Have you ever considered how the picturesque, little vineyards you notice along country roads get their small harvest wines into bottles? As with many elements of the wine-maker’s process, I hadn’t. I guess I thought they hand-bottled it in a garden shed, using a funnel and a manual corking machine. Maybe that’s how it used to happen, but these days, when the wine is sold globally and the liability for selling a product with any kind of contamination is so great, the wine must be preserved perfectly. For vineyards that produce less that 1,000,000 bottles per year, at least in Italy, a custom bottling company comes to the farm and sets up a mobile factory on-site.
Today, it is bottling time at the Marcciano estate for the 2011 vintage. We waited and waited for ‘the truck’ to show up and when it did, it looked like the carnival was coming to town. A massive 18-wheeled rig somehow squeezed down the twisting, dirt road to the farm and began to set up what looked like the Tom Thumb Doughnut stand. Tacky county fair comparisons ended there, though, as the team of experienced engineers set up their mobile factory and began the routine of calibrating the machines to bottle this production. They provide their own energy, through generators, as the voltage requirements would overwhelm what is available at most ancient estates.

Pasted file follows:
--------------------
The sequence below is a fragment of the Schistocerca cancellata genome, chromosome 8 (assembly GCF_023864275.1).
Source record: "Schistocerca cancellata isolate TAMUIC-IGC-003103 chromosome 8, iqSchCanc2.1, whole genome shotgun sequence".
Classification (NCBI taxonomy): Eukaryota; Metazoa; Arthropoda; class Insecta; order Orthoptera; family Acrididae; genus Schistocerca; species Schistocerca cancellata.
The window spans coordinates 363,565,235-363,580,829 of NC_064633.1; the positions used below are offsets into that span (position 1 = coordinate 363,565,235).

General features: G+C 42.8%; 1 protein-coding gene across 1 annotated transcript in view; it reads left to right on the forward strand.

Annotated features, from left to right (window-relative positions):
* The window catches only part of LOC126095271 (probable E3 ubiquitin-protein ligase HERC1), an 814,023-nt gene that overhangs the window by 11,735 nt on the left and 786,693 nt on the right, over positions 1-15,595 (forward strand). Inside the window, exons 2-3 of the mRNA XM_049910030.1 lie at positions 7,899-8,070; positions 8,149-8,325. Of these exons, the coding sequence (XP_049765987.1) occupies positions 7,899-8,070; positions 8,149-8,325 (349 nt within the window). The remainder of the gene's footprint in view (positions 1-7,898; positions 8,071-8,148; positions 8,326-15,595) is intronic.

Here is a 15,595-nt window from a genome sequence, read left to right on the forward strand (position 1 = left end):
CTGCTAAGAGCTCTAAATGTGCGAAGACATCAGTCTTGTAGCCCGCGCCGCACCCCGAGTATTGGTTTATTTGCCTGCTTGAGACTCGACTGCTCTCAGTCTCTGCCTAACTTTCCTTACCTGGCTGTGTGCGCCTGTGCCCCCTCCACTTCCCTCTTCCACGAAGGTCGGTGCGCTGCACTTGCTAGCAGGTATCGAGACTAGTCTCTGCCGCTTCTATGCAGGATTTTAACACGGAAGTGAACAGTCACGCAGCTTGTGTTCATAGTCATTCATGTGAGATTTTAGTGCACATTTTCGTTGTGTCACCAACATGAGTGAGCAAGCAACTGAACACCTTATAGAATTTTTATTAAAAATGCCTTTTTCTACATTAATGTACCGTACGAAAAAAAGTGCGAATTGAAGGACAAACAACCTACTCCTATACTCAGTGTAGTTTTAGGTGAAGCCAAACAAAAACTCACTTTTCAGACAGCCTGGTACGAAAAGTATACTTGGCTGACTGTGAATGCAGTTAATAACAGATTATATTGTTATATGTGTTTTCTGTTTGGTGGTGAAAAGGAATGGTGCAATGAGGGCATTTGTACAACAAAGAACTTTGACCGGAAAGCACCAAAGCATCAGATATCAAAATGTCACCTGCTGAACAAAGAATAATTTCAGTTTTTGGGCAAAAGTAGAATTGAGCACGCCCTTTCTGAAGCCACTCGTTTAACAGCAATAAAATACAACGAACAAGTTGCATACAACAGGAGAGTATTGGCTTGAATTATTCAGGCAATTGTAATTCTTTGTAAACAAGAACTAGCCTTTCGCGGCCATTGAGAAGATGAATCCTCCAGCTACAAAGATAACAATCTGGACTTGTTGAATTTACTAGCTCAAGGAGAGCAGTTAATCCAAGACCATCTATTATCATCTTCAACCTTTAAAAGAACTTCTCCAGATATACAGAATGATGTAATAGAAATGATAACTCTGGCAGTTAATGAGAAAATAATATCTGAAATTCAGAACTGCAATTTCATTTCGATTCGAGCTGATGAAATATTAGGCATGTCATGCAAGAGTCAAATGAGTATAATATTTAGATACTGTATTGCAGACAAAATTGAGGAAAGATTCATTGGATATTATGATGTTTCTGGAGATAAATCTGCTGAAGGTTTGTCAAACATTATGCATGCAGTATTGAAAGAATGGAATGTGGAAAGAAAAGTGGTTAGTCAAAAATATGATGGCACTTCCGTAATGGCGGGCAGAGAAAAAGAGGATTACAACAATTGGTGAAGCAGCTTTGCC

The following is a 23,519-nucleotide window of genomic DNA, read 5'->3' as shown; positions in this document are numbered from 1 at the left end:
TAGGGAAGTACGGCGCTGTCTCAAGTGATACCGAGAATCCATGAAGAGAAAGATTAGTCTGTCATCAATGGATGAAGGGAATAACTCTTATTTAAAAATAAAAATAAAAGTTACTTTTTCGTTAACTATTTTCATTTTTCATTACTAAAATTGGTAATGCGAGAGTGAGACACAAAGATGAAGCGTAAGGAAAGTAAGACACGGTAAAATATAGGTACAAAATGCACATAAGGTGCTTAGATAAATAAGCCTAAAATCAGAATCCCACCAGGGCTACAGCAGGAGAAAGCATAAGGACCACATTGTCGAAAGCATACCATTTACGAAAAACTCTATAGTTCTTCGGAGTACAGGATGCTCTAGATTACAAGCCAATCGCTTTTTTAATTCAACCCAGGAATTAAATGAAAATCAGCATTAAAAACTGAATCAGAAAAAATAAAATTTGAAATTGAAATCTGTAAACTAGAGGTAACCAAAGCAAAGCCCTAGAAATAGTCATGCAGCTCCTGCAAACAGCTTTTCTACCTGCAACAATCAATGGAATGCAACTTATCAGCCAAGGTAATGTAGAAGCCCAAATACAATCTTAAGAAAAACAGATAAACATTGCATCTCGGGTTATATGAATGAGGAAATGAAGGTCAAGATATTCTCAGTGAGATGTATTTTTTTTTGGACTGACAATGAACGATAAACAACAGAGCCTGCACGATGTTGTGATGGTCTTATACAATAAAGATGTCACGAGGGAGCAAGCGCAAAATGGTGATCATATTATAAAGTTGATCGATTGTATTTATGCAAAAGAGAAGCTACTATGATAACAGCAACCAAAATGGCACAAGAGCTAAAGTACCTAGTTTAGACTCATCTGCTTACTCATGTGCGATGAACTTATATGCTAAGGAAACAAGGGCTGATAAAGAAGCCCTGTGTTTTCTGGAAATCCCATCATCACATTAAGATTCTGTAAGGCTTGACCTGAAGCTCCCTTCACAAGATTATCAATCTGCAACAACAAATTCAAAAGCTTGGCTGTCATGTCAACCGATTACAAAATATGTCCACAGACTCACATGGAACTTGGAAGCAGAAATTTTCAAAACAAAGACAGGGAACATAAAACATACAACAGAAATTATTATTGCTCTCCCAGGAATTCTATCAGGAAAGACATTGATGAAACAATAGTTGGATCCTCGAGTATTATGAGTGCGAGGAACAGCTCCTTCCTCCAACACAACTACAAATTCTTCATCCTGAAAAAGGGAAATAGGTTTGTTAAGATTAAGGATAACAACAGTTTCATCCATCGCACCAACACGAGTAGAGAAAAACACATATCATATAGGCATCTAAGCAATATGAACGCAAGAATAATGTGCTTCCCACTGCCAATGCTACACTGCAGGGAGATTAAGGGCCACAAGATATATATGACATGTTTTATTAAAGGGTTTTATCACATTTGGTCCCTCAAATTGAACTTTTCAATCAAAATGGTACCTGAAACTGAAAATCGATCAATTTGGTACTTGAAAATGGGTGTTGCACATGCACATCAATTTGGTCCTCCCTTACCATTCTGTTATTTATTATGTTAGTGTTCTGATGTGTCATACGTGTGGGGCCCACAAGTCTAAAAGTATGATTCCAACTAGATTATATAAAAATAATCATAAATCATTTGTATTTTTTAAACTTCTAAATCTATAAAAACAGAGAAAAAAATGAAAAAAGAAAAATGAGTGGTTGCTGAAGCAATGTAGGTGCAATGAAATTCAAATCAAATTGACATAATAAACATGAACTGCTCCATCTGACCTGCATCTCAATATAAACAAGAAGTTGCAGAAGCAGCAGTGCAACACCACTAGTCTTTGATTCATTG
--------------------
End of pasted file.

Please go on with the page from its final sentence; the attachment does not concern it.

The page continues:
The farmer must have everything on hand which means pallets of bottles, boxes, labels, and corks printed with their logo.
It wasn’t long before bottles turned into cases which were stacked on pallets to be shipped. The first 2,000 bottles are already sold to an American importer and Renato, the owner, has so much riding on this. This bottling represents the end of an idea he said. Once he successfully captures it, he then has to sell it, distribute it, and then wait for the public’s response to his creation. All of this while those vines are bursting with the potential for next year’s growth.